Introduction: Common annual age-group competition structures unintentionally introduce participation inequalities, performance (dis)advantages and selection biases due to the effect of maturational variation between youth swimmers. On this basis, there are implications for improving performance evaluation strategies. Therefore the aim was to: (1) To determine maturity timing distributions in female youth swimming; (2) quantify the relationship between maturation status and 100-m FC performance; (3) apply Maturational-based Corrective Adjustment Procedures (Mat-CAPs) for removal of maturational status performance influences. Methods: (1) Cross-sectional analysis of 663 female (10-15 years) swimmers who underwent assessment of anthropometrics (mass, height and sitting height) and estimations of maturity timing and offset. (2) 100-m front-crawl performance (seconds) was assessed at Australian regional, state, and national-level competitions between 2016-2020. To determine the relationship between maturation status and 100-m front-crawl performance, MO was plotted against 100-m FC performance time. The expected maturity status - performance relationship for females aged 10-15 years of age was obtained through a quadratic function (y = ax2 + bx + c) from unstandardized coefficients. The regression equation was subsequently used for Mat-CAPs. (3) Participants aged 10-13 years were categorised into maturity-offset categories. Maturity offset distributions for Raw (‘All’, ‘Top 50%’ & ‘Top 25%’) and Correctively Adjusted swim times were examined. Chi-square, Cramer’s V and ORs determined the occurrence of maturation biases for each age group and selection level. Results—: (1) Maturity timing distributions illustrated overrepresentation of ‘normative’ maturing swimmers (11.82 ± 0.40 years), with a descriptive shift toward the early maturing relative to the normative population. (2) A curvilinear relationship between maturity-offset and swim performance was identified (R2 = 0.53, P < 0.001) and subsequently utilised for Mat-CAPs. (3) Raw maturity offset categories identified partial maturation status skewing towards biologically older swimmers at 10/11 and 12 years, with effect magnitudes increasing in the ‘Top 50%’ and ‘25%’ of performance times. Following Mat-CAPs application, maturity offset biases were removed in similar age groups and selection levels. When adjusting performance times for maturity offset, Mat-CAPs was successful in mitigating against maturational biases until approximately 1-year post Peak Height Velocity. The overrepresentation of ‘normative’ maturing female swimmers contrasted with the substantial overrepresentation of ‘early’ maturing male swimmers found previously in 100-m front-crawl. These findings suggest early maturational timing is not advantageous in females, but findings associated with Aim 2, highlight how advanced maturational status remained beneficial to performance. Observed differences between female and male maturational biases may relate to the differential impact of physiological development during pubertal years. Females experience greater increases of fat mass and potentially differing changes in body shape which can negatively affect swim performance. Conclusions: Transient maturation status-based participation and performance advantages were apparent within a large sample of Australian female youth 100-m FC swimmers. By removing maturity status performance biases within female youth swimming, Mat-CAPs could help improve participation experiences and the accuracy of identifying genuinely skilled female youth swimmers.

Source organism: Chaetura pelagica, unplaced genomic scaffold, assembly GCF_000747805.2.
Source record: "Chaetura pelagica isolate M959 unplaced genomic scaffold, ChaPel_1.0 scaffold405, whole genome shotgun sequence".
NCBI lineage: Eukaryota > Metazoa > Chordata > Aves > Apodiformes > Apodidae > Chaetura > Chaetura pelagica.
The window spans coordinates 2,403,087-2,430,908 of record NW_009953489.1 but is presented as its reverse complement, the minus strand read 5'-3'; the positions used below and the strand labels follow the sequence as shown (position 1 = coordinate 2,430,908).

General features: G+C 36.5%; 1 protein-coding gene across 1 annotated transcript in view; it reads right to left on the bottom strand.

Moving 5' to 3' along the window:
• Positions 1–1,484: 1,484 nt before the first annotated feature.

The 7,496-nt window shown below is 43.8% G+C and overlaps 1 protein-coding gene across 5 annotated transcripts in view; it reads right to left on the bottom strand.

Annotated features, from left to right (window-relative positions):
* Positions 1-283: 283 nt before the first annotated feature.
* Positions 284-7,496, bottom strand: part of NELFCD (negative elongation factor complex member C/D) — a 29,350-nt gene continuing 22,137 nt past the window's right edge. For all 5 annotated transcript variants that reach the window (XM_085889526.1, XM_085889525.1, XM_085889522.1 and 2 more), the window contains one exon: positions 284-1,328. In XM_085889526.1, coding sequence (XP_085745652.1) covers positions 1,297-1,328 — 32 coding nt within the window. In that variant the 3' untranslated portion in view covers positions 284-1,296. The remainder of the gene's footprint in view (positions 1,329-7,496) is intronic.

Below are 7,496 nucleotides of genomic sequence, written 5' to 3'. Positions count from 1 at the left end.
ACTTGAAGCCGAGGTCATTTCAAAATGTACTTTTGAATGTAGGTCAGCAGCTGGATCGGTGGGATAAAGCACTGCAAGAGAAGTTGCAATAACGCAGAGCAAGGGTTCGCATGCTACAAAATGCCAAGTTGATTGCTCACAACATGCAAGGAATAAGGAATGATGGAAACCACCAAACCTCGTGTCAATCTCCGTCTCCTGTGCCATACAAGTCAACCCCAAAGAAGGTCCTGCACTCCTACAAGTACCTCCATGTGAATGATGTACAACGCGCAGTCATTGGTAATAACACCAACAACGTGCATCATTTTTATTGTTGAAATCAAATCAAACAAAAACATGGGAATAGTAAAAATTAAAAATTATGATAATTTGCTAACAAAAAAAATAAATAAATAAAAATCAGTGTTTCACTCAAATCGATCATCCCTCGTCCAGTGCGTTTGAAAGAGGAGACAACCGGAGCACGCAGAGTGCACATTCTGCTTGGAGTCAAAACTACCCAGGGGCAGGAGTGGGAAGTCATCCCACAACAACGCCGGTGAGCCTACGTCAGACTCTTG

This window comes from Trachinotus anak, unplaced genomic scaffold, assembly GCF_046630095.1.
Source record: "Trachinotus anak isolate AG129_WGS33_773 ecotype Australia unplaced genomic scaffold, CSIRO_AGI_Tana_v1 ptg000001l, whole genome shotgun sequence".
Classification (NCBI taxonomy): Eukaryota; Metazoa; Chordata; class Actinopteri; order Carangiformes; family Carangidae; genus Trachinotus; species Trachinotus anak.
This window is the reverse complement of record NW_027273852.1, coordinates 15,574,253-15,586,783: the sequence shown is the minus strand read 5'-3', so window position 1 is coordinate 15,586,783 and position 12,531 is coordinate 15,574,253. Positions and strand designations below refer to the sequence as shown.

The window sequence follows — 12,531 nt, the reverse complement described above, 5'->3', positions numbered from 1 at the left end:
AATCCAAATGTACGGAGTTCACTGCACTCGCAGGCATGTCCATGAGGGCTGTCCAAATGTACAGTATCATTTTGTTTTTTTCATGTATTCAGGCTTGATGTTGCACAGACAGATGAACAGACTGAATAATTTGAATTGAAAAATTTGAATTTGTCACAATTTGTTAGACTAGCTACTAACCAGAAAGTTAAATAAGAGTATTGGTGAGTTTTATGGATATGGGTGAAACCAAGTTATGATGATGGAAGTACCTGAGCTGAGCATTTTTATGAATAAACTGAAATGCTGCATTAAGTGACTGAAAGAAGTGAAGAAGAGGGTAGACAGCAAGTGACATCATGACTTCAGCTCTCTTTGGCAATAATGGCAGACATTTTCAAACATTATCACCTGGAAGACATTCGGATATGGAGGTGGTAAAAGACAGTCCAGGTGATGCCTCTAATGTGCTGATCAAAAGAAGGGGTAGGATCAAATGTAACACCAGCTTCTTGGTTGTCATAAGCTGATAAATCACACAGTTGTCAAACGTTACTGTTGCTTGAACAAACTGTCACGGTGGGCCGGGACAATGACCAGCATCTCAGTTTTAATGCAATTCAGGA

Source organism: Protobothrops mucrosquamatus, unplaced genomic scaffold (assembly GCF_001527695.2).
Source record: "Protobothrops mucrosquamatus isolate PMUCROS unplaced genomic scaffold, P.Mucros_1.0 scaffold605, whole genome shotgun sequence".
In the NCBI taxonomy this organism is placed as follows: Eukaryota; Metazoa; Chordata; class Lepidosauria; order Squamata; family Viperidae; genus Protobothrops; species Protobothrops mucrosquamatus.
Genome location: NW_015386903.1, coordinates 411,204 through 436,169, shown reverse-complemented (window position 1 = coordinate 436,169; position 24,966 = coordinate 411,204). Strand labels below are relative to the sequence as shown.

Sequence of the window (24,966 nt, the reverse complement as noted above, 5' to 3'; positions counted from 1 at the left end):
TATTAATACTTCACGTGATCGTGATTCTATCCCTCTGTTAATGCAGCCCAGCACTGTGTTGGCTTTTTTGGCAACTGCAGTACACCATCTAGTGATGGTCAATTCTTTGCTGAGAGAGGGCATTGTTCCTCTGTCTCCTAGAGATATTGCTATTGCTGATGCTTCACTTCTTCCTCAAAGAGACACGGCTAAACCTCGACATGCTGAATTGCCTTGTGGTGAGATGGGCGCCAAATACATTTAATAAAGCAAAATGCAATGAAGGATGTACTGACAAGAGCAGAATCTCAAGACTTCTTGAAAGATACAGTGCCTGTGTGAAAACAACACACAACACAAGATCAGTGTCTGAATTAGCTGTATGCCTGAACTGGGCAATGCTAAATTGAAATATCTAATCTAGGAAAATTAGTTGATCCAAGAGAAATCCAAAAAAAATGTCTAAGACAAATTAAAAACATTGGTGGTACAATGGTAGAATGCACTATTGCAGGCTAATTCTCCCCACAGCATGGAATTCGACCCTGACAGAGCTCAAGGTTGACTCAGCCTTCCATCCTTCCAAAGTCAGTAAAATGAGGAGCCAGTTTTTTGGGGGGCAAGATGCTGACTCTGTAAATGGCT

Keywords: athlete development, long-term sport participation, performance evaluation, talent identification, youth competition